“[T]hese fixes do not reach to the heart of the problem, which is that the vast majority of federal drug offenders serving outsize sentences are in for low-level, nonviolent crimes, and have no serious history of violence.”
– NY Times editorial
Despite what appears to be Congress’s best efforts to pass “the most significant federal sentencing reforms in a generation” (according to the New York Times), the best Congress can do, at the moment anyway, is give us a watered down version of a bill that might actually have made a difference in drug sentencing reform.
What once was…
A lawmaker from Wisconsin and another from Virginia originally had a bill on the table that would have put a huge dent in mandatory minimum sentencing – make mandatory minimums apply only to the leaders of drug trafficking organizations – kingpins – rather than to other low-level offenders like drug mules.
What is now…
According to the New York Times, the watered down version of the bill would do the following (admittedly good things):
- Get rid of “life without parole” for drug offenses
- Give judges more power to impose less harsh sentences (instead of having their hands tied by mandatory minimums) in some cases
What it would not do is focus mandatory minimum sentencing on the true drug kingpins, rather than the nonviolent, low-level offenders, who happen to make up the majority of federal inmates in prison on drug offenses.
Is the definition of ‘drug trafficking’ too broad?
If you’re a so-called drug kingpin (or otherwise one of the leaders of a drug trafficking operation), you fit the criteria of “drug trafficking,” at least under most laws as they’re written.
But, the way things play out, you also fit the criteria of “drug trafficking,” even if you’re just a drug mule, taking drugs to a seller on the street corner. That’s a long way from kingpin status.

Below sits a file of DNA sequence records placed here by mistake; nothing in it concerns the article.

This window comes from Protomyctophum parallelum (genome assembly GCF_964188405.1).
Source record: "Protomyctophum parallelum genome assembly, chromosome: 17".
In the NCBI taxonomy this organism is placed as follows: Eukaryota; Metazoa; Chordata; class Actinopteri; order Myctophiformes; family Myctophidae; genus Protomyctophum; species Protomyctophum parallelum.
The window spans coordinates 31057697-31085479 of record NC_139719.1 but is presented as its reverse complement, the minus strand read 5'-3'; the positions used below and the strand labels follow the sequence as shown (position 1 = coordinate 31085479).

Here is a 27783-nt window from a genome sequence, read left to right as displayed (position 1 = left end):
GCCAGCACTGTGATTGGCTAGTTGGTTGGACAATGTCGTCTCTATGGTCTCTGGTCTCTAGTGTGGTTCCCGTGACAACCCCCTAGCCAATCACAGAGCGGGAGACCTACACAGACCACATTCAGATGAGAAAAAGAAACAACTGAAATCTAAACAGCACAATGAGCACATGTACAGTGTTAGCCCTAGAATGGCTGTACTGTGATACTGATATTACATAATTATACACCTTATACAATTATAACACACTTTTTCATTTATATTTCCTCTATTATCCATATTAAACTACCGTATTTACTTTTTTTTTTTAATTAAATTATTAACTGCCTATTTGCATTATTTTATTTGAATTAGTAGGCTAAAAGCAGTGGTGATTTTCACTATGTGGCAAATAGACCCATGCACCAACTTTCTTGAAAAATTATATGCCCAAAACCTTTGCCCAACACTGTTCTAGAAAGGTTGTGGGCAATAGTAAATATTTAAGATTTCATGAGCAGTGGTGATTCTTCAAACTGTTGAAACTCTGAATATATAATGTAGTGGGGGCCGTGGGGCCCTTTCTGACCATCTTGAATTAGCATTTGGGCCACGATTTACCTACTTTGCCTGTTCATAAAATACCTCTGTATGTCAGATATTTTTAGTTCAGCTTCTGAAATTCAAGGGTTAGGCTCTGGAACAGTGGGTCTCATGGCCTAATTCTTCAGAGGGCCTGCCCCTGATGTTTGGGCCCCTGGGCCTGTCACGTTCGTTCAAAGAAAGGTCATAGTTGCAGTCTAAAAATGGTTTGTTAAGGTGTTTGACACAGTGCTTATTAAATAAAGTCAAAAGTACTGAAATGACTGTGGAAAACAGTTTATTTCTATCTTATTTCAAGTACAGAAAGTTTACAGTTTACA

Yet federal prosecutors use the haunting specter of mandatory minimum sentences to try to get low-level offenders to squeal on the higher-ups. That’s something us federal defense lawyers, who make it our job to defend people in these situations and to obtain the best result possible under the circumstances, know all too well.
The result is harsh punishment in situations that don’t call for it.
Pleading guilty in federal court is just the beginning.
According to Forbes, approximately 97% of federal drug defendants plead guilty rather than going to trial – but trial is not the only way to assert your rights in a meaningful way. Conventional wisdom holds that pleading guilty is the equivalent of “throwing in the towel,” but the reality in federal court is that the real battle is only just beginning.
An overview of the process in federal district court:
- Initial appearance and arraignment: On the advice of your defense attorney, you make a decision to plead guilty or not guilty.
- Presentence Investigation Report: If you plead guilty – as the majority of federal drug defendants do – the process isn’t over. The U.S. Probation Office creates a lengthy document known as the Presentence Investigation Report (affectionately known as the “PSR”).
The importance of the PSR to the ultimate outcome of the cannot be overstated – this is the document the federal judge will ultimately review at your sentencing hearing while determining how long your prison sentence will be.
This document contains the “Guideline Range” prison sentence that probation deems appropriate based on their interpretation of the U.S. Sentencing Guidelines; however, probation often vastly overplays the Government’s hand when it comes to the application of various sentencing enhancements that have a huge impact on the Guideline Range.
The solution is to attack the Sentencing Guidelines.
For this reason, it is absolutely vital for a federal drug defendant to have an attorney who is not only well versed in the U.S. Sentencing Guidelines, but also one who knows how to attack the PSR before it ever lands on the judge’s desk for the sentencing hearing.
The federal criminal defense team at Roberts Law Group has developed a unique approach to challenging the application of the Guidelines in the PSR in ways that have meaningfully impacted the lives of their clients.
In Part 2, we will give you a sneak peek at a few of the most effective Guideline challenges employed by the attorneys of Roberts Law Group.
If you or someone you know has been charged in federal court or received a target letter from the U.S. Attorney’s Office, contact criminal defense attorney Kevin Marcilliat for a free consultation. Kevin Marcilliat is a skilled criminal attorney who defends clients charged with drug offenses, financial crimes, and sex offenses, among others, in state and federal courts throughout North Carolina. To contact criminal lawyer Kevin Marcilliat, please contact the law firm or call 877-880-5753 for a free consultation. Roberts Law Group can also be followed on Facebook.